What is mental health?
- Mental health includes our emotional, psychological, and social well-being.
- It affects how we think, feel, and act. It also helps determine how we handle stress, relate to others, and make healthy choices.
- Mental health is important at every stage of life, from childhood and adolescence through adulthood.
- Although the terms are often used interchangeably, poor mental health and mental illness are not the same.
- A person can experience poor mental health and not be diagnosed with a mental illness. Likewise, a person diagnosed with a mental illness can experience periods of physical, mental, and social well-being.
Why is mental health important for overall health?
- Mental and physical health are equally important components of overall health.
- For example, depression increases the risk for many types of physical health problems, particularly long-lasting conditions like diabetes, heart disease, and stroke.
- Similarly, the presence of chronic conditions can increase the risk for mental illness.
Can your mental health change over time?
- Yes, it’s important to remember that a person’s mental health can change over time, depending on many factors.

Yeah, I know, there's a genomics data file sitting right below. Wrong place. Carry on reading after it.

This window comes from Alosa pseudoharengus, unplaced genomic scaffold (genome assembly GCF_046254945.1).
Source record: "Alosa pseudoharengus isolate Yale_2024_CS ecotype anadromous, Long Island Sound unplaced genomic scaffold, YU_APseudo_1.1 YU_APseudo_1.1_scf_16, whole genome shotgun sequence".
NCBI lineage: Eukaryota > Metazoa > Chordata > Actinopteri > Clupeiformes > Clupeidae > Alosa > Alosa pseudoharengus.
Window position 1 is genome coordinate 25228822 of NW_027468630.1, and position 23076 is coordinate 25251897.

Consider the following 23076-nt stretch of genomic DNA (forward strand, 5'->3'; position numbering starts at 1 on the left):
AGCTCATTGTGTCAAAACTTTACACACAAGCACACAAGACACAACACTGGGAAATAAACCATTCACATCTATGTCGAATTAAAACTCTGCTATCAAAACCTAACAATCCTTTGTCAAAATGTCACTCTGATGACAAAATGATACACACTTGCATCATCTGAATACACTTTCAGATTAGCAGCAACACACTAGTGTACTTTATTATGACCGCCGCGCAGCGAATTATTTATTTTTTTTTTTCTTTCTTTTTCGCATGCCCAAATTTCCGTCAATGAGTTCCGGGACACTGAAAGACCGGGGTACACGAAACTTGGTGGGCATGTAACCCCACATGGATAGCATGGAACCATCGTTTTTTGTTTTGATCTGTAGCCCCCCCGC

- When the demands placed on a person exceed their resources and coping abilities, their mental health could be impacted.
- For example, if someone is working long hours, caring for a relative, or experiencing economic hardship, they may experience poor mental health.
How common are mental illnesses?
Mental illnesses are among the most common health conditions in the United States.
- More than 50% will be diagnosed with a mental illness or disorder at some point in their lifetime.
- 1 in 5 Americans will experience a mental illness in a given year.
- 1 in 5 children, either currently or at some point during their life, have had a seriously debilitating mental illness.
- 1 in 25 Americans lives with a serious mental illness, such as schizophrenia, bipolar disorder, or major depression.
What causes mental illness?
There is no single cause for mental illness. A number of factors can contribute to risk for mental illness, such as
- Early adverse life experiences, such as trauma or a history of abuse (for example, child abuse, sexual assault, witnessing violence, etc.)
- Experiences related to other ongoing (chronic) medical conditions, such as cancer or diabetes
- Biological factors or chemical imbalances in the brain
- Use of alcohol or drugs
- Having feelings of loneliness or isolation